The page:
Use Your Words
We don't always succeed in everything we try. Sometimes our determination is enough to make us keep trying, but sometimes we need someone who can encourage us and help us sustain the belief that we can succeed even when we doubt ourselves. We can learn from the strength of the people we trust the most, people who guide us, but do not take over for us. The life-long lesson lies in the willingness to keep on trying.
Language plays a key role in helping children deal with their feelings. Feelings are a part of being human. Of course, talking about feelings can be a challenge for people at any age; even more so for young children who don't use words well, especially when they are upset. Sometimes feelings can feel jumbled inside and are hard to sort out or name. That can be one of the times when children find it most difficult to tell us how they feel. Just like Daniel Tiger in DANIEL TIGER'S NEIGHBORHOOD is still learning to express his feelings through words, young children must learn this skill from the trusted, caring adults in their lives.
In this set of resources, we will focus on how you can help children learn to use words to express how they are feeling so others will understand how they feel and/or what they what.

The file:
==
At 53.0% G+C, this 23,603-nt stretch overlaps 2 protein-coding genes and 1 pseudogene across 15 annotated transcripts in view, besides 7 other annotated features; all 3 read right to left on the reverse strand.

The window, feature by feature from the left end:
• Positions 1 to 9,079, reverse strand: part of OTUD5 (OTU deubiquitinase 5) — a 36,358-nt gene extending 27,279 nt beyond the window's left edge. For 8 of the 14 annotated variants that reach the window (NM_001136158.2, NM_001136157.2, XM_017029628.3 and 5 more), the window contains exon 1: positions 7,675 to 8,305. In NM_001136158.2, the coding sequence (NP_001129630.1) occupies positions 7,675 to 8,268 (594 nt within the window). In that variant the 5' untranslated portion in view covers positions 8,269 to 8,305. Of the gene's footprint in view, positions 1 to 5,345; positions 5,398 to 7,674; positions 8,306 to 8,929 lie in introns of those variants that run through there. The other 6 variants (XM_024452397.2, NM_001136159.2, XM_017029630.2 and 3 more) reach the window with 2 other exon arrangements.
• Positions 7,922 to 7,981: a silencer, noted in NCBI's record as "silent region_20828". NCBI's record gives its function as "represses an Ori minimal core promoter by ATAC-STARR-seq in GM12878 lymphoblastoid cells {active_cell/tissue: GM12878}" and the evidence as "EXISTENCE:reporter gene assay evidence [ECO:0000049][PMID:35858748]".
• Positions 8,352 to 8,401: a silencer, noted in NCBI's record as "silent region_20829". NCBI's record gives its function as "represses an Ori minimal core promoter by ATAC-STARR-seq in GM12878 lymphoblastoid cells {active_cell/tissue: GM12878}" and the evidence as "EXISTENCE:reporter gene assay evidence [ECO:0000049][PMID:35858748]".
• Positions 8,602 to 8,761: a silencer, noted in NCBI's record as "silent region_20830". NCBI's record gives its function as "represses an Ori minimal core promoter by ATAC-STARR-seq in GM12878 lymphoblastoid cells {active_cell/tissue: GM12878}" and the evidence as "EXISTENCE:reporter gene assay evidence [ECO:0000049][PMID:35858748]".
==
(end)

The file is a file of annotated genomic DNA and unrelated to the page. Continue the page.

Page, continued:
Watch the videos about Using Your Words and think about how you could use them as part of an activity or throughout the year as children learn how to express themselves when faced with frustration or challenges.
Episode: All Aboard
Daniel and Katerina are playing "train" at school, but things aren't going Katerina's way. Meow! Katerina learns that others will not be able to help her if they don't understand why she is upset. With Teacher Harriet's help, Katerina and Daniel learn to use their words to tell each other how they feel.×
Clip #1: Strategy Song: “Use Your Words!”×
Clip #2: Katerina wants to be the train engineer, but she doesn't use her words to tell Daniel. Instead she just says "Grrr." Teacher Harriet helps her use her words to tell Daniel what she wants.×
Use these resources to further explore the topic of Using Your Words in your classroom.
Share these resources with the families of your students, so they can continue the conversation at home.
Both children and adults have plenty of times in their lives when they are flooded with emotions. We can all use practice in learning how to use words to separate our feelings from our actions.